Monday, October 8, 2007

Saddlebums Review: Vengeance Valley by Richard S. Wheeler

This is a review that appeared on Gravetapping in May of 2006—it is less review and more rant, but Vengeance Valley is a quiet, entertaining, and above average western that anyone should enjoy. It is the type of storytelling that should add readers to the genre and focus the attention of critics less on the old traditions of the western novel and more on what the modern western story can be. If you can find a copy, I recommend Vengeance Valley to everyone.

I read a western a few months ago titled Vengeance Valley by Richard Wheeler. It is a mining camp story about a prospector named Hard Luck Yancey. It is a quiet story of perseverance, love and ultimately triumph. It won the 2005 Western Writer’s of America Spur Award for best paperback original.

And no one read it! The sales numbers were terrible, which got me to thinking—and on this subject I am less than original and far from expert—about why such a sweet and charming novel would do so poorly.

First let’s start with the title: Vengeance Valley. This is an obvious throwback to the heyday of the western. Those old Ace Doubles, Gold Medal and Signet originals (all of which I love) that portrayed the west as a palace of helpless women, bad men and loner heroes. Unfortunately in this case the title is so misleading that if that were the type of book you wanted, you would be angry that it never took shape. There is no valley in the story—the town of Yancey, where the novel is set, is literally on the side of steep mountain ridge. And as for vengeance? Nope. None. Maybe there is a touch of poetic justice when Hard Luck Yancey earns back his mine, wins the girl and saves the town, but not much in the way of six-gun vengeance here.

Now the cover. There is a duded-up gunman with six-shooters in hand getting ready to exact a bit of vigilante justice on the bad guys. When I got about halfway through this novel it dawned on me that I had yet read about a gun—any gun, let alone a six-shooter—so in fun I made a count of just how many firearms showed-up in the telling of this story, and there was exactly one: A shotgun that was pointed, but never fired.

The publisher (in this case Pinnacle) marketed this book for failure. It narrowed the audience to a group of about five guys in Arkansas (Bill Clinton not among them) by the title and cover art, when it easily could have found a much wider audience. There is much in Vengenace Valley to admire: there is a tender and beautiful love story; a very basic good versus evil strain; great characters; greed and innocence. This is a novel that could easily be enjoyed by both men and women, so why is it marketed as an action novel for men?

Why do the major publishing houses insist on marketing westerns like it is still 1955? Vengeance Valley is but one example of how publishers are active participants in the decline of the genre through incompetence, neglect, or outright literary snobbery. I guess the old saying is true: You truly can’t judge a book by its cover. Maybe those romance novels with bare-chested Fabios aren’t so bad either—well, maybe?


Chap O'Keefe said...

From what I've read, "Vengeance Valley" wasn't even the author's title. If Pinnacle wanted a new western of the traditional kind, why didn't they look elsewhere rather than the spoil Richard Wheeler's chances of reaching the audience he was writing for?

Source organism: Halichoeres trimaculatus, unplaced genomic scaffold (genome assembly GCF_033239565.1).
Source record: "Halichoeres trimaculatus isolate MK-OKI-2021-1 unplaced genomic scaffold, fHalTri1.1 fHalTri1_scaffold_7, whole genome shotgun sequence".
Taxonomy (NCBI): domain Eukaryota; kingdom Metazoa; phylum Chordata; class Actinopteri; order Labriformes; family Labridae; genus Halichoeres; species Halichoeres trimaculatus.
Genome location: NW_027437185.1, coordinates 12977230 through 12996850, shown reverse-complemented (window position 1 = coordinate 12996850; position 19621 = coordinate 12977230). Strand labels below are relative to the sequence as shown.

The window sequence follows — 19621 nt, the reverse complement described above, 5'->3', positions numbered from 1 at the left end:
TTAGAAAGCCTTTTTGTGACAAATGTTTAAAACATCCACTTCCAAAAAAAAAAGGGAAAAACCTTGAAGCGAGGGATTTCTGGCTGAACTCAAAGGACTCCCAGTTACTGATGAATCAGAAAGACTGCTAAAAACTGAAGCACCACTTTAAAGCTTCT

And if they had wanted to appeal to the traditionalists, wasn't it insulting to offer a title that was such a cliché?

Gonzalo Baeza said...

Mr. Wheeler states in his memoir, An Accidental Novelist, that the title of this novel was changed by the publisher. Luckily, the cliched title didn't manage to conceal the fact that it is a great novel and very deserving of the Spur Award it won. I am working on a feature article that deals with these obsolete marketing practices and how they affect Westerns.

Anonymous said...

I'd love to get a copy of this novel. Sounds great. It is such a shame that it did not get many sales. This is exactly what we have been talking about, on these forums, and on the Black Horse discussion group ... how to "push the boundaries" of the western and make it appeal to a wider audience. The Old West is such a vast area to draw from in writing a novel, with so many interesting stories and characters. This novel sounds like it succeeded in "pushing the boundaries", and was let down by poor marketing. I cant wait to read it, and if it hadnt been for this review, I would never have known about it.


Anonymous said...


I've just looked, and if anyone does want a copy, it is better to go to, even if you live in the Uk. Prices at, start at £5.00 and then go to £30.00 upwards. Much cheaper at


dgb said...

When I reviewed Wheeler's "From Hell to Midnight" at Bookgasm I suspected the same publisher- tampering with the title. News flash for Pinnacle: readers of westerns know who Richard Wheeler is and don't need you fudging the facts; non-western readers are not going to be attracted to something that looks like it was written by Walt Coburn in 1946.

Richard S. Wheeler said...

Thanks for this kind commentary. My original title was Hardluck Yancey's Jackpot, which I believe would have sold plenty of copies.

I am hoping Pinnacle will reissue it with its original title.

And yes, From Hell to Midnight also had another title intended to evoke some of the humor in that novel. In spite of the gunmen in cowboy hats on the covers, neither had anything to do with cowboys and little to do with guns. They were frontier mining town stories.

Tracy said...

Even Avalon, a small publisher who continues to put out hardback westerns, has fallen prey to using "stock" western covers, it seems. Such a shame - in the past, they've hired painters who rendered some truly lovely covers that spoke without words about the story.

Good to see you around, Dick!